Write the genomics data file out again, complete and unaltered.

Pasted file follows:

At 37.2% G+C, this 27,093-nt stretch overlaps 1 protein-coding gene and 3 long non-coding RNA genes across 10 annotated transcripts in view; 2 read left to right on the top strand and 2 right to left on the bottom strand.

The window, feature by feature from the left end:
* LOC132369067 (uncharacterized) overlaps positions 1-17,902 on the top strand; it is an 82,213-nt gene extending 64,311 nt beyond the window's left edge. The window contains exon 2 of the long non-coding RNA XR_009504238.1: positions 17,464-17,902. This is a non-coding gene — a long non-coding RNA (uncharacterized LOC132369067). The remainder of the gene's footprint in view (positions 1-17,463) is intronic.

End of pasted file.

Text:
At 37.2% G+C, this 27,093-nt stretch overlaps 1 protein-coding gene and 3 long non-coding RNA genes across 10 annotated transcripts in view; 2 read left to right on the top strand and 2 right to left on the bottom strand.

The window, feature by feature from the left end:
* LOC132369067 (uncharacterized) overlaps positions 1-17,902 on the top strand; it is an 82,213-nt gene extending 64,311 nt beyond the window's left edge. The window contains exon 2 of the long non-coding RNA XR_009504238.1: positions 17,464-17,902. This is a non-coding gene — a long non-coding RNA (uncharacterized LOC132369067). The remainder of the gene's footprint in view (positions 1-17,463) is intronic.